M'Crie's Life of Melville, p. 273.
and he was only very slenderly attended, they, probably afraid lest the favourites should join him at Dunfermline, invited the king to Ruthven castle, whence this enterprise has derived the name of the Raid of Ruthven.
James, unsuspiciously complied with the invitation, but, upon his arrival, observing an unusual concourse, he began to doubt that some plot was in agitation. Concealing, however, his suspicions, he dissembled, in expectation of freeing himself from constraint, when he went abroad to his sport. Next morning, he early prepared to take the field, but was anticipated by the nobles, who, entering his bedchamber, presented their memorial. This he received graciously, and was hastening to begone, when the master of Glammis, stepping to the door of the apartment, told him he must stay. On finding himself a prisoner, he threatened, expostulated, and at length burst into tears. It is no matter of his tears, said the master of Glammis, when he observed him crying, better bairns should weep, than bearded men, a saying the king could never afterward forget, so much less easy is it to forgive an affront, than a real injury. Although kept captive, the king was treated with every outward mark of respect, only his attendants were changed, and none of whom the conspirators had any suspicion, were suffered to remain near his person. Finding himself totally cut off from any communication with his obnoxious ministers, James made a virtue of necessity, and submitted to his fate.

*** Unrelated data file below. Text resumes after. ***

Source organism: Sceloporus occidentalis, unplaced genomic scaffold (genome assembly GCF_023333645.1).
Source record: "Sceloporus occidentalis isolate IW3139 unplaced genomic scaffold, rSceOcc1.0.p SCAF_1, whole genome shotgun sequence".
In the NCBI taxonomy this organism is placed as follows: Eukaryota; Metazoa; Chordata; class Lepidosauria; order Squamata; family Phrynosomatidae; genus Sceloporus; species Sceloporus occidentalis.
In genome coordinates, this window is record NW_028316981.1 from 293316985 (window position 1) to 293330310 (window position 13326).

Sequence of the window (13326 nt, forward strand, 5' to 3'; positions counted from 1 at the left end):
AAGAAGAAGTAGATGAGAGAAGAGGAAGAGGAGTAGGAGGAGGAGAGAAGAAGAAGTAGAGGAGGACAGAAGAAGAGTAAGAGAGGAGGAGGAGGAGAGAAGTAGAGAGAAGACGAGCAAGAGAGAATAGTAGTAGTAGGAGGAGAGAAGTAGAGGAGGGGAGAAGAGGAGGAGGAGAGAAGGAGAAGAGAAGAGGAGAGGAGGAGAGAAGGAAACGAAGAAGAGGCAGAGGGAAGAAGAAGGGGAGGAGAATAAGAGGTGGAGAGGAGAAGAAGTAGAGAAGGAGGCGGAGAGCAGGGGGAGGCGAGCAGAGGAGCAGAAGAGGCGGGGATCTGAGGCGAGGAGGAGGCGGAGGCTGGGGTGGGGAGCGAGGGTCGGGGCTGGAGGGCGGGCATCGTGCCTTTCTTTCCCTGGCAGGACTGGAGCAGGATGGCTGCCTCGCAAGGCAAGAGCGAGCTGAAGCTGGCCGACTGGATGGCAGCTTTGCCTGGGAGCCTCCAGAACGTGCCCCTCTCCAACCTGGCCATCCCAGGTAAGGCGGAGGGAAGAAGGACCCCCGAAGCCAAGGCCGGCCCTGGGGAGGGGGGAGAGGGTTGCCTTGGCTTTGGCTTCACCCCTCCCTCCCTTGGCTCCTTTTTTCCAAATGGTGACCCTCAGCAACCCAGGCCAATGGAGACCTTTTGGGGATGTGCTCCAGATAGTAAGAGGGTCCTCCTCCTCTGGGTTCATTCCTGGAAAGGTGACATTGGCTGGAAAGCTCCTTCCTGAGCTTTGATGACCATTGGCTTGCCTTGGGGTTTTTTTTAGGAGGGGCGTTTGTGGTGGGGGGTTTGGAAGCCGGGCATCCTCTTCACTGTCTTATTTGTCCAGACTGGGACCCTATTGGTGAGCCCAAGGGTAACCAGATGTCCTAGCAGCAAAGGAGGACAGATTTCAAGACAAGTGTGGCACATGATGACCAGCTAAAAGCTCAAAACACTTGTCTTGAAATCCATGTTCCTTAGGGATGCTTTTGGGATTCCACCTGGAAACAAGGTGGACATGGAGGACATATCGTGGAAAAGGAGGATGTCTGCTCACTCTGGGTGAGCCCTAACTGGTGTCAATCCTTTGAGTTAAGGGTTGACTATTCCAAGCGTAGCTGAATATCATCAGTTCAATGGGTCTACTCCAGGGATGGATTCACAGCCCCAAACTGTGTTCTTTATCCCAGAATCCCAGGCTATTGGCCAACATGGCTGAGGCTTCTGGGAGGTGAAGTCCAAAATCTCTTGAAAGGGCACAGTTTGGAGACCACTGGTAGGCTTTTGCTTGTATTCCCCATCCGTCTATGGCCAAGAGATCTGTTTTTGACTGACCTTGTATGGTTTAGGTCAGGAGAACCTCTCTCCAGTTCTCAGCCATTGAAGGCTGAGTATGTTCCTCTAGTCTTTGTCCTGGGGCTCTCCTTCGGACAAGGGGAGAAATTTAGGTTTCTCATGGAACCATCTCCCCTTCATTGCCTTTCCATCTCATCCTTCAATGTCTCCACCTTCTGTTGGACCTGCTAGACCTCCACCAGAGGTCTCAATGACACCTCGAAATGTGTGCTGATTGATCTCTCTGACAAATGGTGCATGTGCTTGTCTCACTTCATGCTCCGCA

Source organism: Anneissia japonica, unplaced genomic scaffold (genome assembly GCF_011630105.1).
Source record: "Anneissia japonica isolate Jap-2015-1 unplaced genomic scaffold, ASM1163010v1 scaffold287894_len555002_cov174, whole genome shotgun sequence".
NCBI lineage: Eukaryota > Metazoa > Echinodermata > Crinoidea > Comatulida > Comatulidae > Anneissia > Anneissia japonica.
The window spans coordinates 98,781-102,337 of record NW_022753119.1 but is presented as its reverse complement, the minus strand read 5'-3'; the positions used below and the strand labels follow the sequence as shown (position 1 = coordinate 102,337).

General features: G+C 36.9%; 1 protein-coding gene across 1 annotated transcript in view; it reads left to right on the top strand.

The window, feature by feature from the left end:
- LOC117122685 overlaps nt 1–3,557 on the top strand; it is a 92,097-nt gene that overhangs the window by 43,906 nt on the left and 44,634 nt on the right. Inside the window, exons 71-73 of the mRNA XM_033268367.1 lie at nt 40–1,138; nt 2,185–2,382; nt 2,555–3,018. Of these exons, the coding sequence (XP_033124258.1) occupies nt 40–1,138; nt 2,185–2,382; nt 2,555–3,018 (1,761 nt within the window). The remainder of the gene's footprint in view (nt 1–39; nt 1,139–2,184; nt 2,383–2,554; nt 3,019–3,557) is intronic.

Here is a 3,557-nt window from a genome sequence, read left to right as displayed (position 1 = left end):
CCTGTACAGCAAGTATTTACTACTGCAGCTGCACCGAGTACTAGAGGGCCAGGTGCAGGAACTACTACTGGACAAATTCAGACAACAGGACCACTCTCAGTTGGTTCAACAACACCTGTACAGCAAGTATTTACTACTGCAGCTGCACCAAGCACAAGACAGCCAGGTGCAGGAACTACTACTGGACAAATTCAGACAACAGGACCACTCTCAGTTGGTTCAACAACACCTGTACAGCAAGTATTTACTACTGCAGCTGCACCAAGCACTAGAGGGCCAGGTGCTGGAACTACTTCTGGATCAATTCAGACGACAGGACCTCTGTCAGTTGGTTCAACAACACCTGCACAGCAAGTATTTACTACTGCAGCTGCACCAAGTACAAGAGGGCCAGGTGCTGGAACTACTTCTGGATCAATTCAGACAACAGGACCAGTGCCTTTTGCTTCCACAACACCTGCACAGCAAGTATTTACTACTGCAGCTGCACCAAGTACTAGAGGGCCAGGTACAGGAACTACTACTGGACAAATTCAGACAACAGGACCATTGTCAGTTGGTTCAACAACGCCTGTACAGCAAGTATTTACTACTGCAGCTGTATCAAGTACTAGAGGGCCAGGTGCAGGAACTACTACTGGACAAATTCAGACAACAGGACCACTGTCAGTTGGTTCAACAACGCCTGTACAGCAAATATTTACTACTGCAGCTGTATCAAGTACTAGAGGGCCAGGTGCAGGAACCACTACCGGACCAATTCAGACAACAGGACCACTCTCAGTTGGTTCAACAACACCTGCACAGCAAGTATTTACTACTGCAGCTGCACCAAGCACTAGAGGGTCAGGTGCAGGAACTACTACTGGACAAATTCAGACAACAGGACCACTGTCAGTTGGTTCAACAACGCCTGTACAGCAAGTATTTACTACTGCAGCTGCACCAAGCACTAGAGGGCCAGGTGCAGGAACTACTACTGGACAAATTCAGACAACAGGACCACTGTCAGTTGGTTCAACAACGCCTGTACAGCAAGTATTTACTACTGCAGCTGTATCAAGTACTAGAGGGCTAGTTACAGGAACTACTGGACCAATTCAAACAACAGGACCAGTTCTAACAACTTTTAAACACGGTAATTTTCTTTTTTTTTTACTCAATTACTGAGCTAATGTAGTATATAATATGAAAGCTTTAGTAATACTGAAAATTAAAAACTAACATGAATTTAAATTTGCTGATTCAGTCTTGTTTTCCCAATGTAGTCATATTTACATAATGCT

Lennox and Arran, who were residing in the utmost security upon their estates, the former at Dalkeith, and the latter at Kinniel, thunderstruck at so unexpected an event, prepared, if possible, to retrieve the error they had committed, in allow ing the king so easily to fall into the snare of their enemies. The earl, whose arrogance imagined no one would dare to oppose him, and trusting at the same time, to the friendship of Gowrie, who, he either did not yet know had joined the confederates, or would not believe sincere in his attachment, instantly, on receiving intelligence of the seizure of the king's person, set out with a few followers towards Ruthven castle, boasting as he went, that he would chase all the lords into mouse holes. Fearing lest he should be detained on his
journey by his attendants, he pushed forward, with only one servant, by a cross road, directing his brother, William Stuart, to follow with the rest, by the common highway. In this manner he escaped an ambush, which had been laid for bim by the earl of Marr, and arrived in the evening, at Ruthven. On entering the gate of the castle he asked for the king, intending to proceed immediately to his presence, but here again, his good fortune rescued him from a peril, even greater than what he had previously escaped. The conspirators, whose indignation was roused by the appearance of a man whom they detested, would instantly have sacrificed, upon the spot, the enemy of their country, but the earl of Gowrie, from motives of friendship or hospitality, interfered, and had him conveyed to a place of safety, thus preserving a life destined to wreck Arran was afterward sent into confinement, in Stirling castle, without being permitted to see the king. His brother encountered the horsemen who lay in wait, with whom he had a smart encounter near Duplin, in which he was wounded, and taken prisoner.*